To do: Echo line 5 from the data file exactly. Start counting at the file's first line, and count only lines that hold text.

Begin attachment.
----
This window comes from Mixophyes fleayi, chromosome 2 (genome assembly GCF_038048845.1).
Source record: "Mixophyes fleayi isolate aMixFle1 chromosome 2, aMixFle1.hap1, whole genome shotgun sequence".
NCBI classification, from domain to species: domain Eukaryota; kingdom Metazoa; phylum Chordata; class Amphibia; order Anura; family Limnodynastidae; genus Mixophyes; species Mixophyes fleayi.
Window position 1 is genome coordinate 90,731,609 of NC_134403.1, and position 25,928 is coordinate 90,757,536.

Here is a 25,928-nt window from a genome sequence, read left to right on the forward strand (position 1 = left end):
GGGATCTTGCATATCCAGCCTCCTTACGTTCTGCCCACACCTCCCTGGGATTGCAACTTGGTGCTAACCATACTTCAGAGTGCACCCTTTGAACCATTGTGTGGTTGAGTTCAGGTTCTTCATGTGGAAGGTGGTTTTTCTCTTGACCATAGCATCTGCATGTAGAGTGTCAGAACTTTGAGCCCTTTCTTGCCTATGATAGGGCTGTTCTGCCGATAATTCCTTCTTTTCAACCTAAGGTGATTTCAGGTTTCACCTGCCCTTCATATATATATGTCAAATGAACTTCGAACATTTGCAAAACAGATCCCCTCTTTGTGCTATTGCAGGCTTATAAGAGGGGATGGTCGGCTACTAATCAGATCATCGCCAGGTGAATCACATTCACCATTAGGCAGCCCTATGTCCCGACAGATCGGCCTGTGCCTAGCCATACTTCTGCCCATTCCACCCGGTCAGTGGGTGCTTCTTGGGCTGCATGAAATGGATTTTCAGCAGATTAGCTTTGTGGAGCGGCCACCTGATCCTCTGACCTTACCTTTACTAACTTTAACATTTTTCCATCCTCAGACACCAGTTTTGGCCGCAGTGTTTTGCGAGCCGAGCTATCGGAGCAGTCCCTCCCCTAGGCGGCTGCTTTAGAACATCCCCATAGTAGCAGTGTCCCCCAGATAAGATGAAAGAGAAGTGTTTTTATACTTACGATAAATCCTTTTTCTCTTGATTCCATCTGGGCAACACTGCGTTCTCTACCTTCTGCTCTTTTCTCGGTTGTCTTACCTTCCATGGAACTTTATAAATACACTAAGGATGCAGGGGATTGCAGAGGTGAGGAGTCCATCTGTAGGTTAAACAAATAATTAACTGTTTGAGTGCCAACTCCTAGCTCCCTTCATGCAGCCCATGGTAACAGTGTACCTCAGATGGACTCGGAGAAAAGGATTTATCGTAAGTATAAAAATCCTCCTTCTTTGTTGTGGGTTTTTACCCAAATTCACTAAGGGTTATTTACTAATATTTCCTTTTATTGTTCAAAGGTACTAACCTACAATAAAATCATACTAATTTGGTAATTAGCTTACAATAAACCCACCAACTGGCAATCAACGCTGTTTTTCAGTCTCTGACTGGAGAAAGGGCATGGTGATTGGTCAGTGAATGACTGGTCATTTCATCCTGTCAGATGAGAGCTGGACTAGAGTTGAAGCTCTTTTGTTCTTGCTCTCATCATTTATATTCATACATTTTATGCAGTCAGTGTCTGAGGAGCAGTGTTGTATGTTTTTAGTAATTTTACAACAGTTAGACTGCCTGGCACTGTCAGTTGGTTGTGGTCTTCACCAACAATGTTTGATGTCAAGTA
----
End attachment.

Here is a 25,928-nt window from a genome sequence, read left to right on the forward strand (position 1 = left end):